As pine marten numbers across the UK begin to grow, thanks to targeted conservation efforts, and Eurasian beavers (Castor fiber) continue to reclaim the forests of both Scotland and England after an absence of 400 years, it is difficult to ignore the growing re-wilding movement occurring within the UK. As seen with the reintroduction of beavers however, the introduction of a species – native or not – inevitably creates ecological change alongside new human-animal conflicts, especially given the amount at which the landscape of Britain has changed since the last time these species existed. For beavers, these conflicts – in particular with farmers – have resulted in the illegal culling of pregnant females. For pine martens, conflicts between humans stem from their excellent climbing ability and their capacity to fit through small spaces, enabling them access to poultry pens. Further, a lack of natural denning sites means that pine martens in contemporary Britain frequently make dens in the roofs of rural properties, causing structural damage as the female enlarges her den. In the 2018 Forest Research survey, pine martens as a threat to poultry farmers (8.4%), game keepers (2.6%) and sheep farmers (2.5%) were all selected by respondents as major concerns regarding the release of pine martens back into the Forest of Dean. These concerns are genuine and must be treated with respect, even if they are the minority. With this in mind, conservationists are continuing to propose novel ideas to avoid these conflicts, with the VWT offering poultry farmers advice on how to construct marten-proof enclosures, and garden nesting boxes as a method of luring pregnant females away from roof interiors.
Compared to the 2014 study on public attitudes towards pine martens, the 2018 survey indicated an overwhelming support towards the species’ reintroduction. So why and how are public perceptions towards pine martens changing? Again, the role of the pine marten in suppressing grey squirrel populations cannot be understated, however this is only a single cog in the wheel of a much larger movement. The increased recognition of the importance of indigenous species – like the pine marten – is in keeping with the surge of ‘faunal nationalism’ sweeping across the UK. This sentiment of ‘faunal nationalism’ refers to the support of the conservation and reintroduction of native species, even at the expense of non-native populations. This trend can be traced back to the re-introduction of beavers in Scotland two decades ago. In the years since, the British public have become conscious of the roles that indigenous species have in healing human-damaged ecosystems, such as beavers reducing downstream flooding during peak storm discharge (ROBT, 2020) and providing habitat for an array of other wetland species (Białek, 2018). Further, and as alluded to earlier in the article, this growth in positive public attitude towards the re-wilding of native British species bodes well for the proposed future reintroductions of larger apex predators.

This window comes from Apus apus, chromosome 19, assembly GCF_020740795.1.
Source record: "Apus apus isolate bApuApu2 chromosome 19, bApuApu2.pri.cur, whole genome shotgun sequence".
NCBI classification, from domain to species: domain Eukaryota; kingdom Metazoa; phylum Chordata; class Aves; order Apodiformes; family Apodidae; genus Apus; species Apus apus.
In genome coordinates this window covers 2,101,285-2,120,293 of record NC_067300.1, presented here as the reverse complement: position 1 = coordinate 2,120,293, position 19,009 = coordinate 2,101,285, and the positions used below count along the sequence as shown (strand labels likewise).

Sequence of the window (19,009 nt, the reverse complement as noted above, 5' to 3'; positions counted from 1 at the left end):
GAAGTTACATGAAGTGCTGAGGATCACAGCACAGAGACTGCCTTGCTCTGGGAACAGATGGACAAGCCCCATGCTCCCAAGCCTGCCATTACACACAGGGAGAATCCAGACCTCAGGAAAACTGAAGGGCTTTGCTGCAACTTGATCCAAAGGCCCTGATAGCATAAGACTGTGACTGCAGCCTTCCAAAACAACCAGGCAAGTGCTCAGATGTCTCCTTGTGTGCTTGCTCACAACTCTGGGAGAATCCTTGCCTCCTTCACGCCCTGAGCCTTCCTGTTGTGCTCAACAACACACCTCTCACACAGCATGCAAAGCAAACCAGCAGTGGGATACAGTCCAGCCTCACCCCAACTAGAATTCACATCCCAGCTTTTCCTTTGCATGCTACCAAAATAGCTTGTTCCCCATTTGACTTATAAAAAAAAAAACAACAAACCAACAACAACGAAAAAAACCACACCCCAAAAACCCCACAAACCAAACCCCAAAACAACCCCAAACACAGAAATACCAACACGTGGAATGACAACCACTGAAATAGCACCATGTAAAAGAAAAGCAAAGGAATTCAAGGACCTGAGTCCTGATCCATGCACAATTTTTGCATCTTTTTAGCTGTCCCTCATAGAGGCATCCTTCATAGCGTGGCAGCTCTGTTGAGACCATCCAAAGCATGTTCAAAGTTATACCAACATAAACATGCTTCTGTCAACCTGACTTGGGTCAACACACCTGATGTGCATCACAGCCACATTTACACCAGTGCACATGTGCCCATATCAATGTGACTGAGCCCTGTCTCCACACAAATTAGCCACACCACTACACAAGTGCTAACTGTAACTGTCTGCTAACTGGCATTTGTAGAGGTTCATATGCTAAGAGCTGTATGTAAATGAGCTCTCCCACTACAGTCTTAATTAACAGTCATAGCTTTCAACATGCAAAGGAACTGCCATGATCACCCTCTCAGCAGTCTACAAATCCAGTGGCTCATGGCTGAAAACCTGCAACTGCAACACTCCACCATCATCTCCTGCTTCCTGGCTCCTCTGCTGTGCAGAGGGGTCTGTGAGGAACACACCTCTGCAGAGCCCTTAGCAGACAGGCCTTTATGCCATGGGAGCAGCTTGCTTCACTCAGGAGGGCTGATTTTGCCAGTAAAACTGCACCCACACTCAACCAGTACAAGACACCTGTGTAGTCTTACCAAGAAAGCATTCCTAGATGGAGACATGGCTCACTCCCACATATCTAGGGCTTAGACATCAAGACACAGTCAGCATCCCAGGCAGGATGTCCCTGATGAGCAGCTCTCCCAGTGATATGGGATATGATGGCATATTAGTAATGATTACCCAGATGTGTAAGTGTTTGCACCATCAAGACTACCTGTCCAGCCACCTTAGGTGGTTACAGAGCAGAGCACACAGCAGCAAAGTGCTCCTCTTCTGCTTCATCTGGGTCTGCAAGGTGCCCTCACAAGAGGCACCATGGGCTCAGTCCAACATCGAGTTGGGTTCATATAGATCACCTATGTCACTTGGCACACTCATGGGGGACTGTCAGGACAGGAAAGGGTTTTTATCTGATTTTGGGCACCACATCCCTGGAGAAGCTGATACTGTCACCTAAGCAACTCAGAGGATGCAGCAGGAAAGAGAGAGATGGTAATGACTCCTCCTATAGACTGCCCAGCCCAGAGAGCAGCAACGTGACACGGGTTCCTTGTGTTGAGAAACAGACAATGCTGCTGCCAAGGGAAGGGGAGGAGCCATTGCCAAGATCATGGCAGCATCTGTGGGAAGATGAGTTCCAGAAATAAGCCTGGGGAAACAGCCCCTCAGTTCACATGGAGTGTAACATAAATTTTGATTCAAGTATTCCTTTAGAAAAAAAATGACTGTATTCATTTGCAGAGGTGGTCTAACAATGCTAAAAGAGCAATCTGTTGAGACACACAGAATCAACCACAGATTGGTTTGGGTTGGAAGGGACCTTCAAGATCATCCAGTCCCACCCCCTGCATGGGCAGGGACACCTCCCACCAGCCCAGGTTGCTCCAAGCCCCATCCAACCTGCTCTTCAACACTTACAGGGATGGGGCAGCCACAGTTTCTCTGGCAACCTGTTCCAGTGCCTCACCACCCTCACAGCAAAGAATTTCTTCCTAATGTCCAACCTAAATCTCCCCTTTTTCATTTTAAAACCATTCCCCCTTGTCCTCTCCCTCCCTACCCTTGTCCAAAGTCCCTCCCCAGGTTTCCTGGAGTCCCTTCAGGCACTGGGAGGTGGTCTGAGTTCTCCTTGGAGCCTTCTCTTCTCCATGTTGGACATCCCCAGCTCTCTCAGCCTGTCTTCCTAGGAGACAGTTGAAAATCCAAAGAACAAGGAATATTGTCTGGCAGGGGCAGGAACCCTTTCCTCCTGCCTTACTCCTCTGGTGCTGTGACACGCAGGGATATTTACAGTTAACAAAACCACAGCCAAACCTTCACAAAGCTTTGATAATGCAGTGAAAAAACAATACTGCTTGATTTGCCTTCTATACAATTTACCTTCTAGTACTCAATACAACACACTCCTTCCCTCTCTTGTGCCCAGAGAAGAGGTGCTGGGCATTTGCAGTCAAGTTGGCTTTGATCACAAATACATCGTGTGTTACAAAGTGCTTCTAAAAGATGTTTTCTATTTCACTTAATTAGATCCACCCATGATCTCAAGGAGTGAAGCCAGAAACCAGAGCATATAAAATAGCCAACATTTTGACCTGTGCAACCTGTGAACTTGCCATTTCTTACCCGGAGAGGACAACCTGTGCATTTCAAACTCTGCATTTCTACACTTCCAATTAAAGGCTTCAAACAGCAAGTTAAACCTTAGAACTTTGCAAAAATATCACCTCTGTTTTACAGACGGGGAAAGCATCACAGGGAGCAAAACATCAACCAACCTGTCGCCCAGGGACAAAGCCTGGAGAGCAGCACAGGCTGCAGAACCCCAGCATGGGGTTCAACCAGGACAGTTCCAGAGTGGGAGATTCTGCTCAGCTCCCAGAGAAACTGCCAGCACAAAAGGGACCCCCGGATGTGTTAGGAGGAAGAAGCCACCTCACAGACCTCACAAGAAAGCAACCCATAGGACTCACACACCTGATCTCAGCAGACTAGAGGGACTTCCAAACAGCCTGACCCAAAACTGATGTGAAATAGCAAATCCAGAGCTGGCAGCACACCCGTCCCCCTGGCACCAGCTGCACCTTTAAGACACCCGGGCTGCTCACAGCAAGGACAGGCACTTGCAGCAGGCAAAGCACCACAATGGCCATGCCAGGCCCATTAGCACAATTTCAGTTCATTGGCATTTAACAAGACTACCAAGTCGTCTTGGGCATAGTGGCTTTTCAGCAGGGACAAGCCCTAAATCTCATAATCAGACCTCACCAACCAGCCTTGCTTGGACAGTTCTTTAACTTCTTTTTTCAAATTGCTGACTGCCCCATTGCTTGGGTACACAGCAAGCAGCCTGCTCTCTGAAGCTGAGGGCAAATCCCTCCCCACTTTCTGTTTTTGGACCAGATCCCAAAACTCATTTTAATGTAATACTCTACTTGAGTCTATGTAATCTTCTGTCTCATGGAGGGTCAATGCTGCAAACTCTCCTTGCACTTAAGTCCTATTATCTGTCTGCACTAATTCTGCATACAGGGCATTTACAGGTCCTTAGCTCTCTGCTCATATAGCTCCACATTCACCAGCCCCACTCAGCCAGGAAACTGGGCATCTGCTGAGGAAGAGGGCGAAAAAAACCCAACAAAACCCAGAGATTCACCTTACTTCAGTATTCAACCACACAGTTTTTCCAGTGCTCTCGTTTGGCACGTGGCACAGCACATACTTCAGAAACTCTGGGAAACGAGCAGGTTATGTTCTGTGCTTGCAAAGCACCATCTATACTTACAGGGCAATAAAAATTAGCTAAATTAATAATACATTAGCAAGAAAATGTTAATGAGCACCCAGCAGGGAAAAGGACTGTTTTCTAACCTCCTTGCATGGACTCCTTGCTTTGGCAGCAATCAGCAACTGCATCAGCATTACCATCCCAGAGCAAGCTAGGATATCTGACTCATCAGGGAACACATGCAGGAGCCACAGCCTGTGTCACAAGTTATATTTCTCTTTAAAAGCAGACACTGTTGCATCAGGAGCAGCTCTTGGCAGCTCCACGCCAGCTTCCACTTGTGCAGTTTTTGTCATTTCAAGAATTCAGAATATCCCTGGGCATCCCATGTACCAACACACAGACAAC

As an ending thought, and regardless of how much the landscape of rural Britain has changed in the decades and centuries since these species last walked the land, it must be understood that these creatures were here before us and in their absence our forests fell into disrepair and our rivers became poisoned. Now we have the understanding and the power to bring these animals back and the public appears to be recognising the vast (and economically inexpensive) benefits they bring to damaged ecosystems. This recognition of the power of native ecosystems is perhaps best seen through the inability of the grey squirrel to recognise the scent of the pine marten as one of a predator, whilst the native red squirrel scurries up into the canopy and out of harm’s way. So intricate are the relationships between native species that the absence of one means the disfunction of another. Likewise, so strong are these ties that the reintroduction of one can mean the thriving of the woodland and the wetlands for generations to come.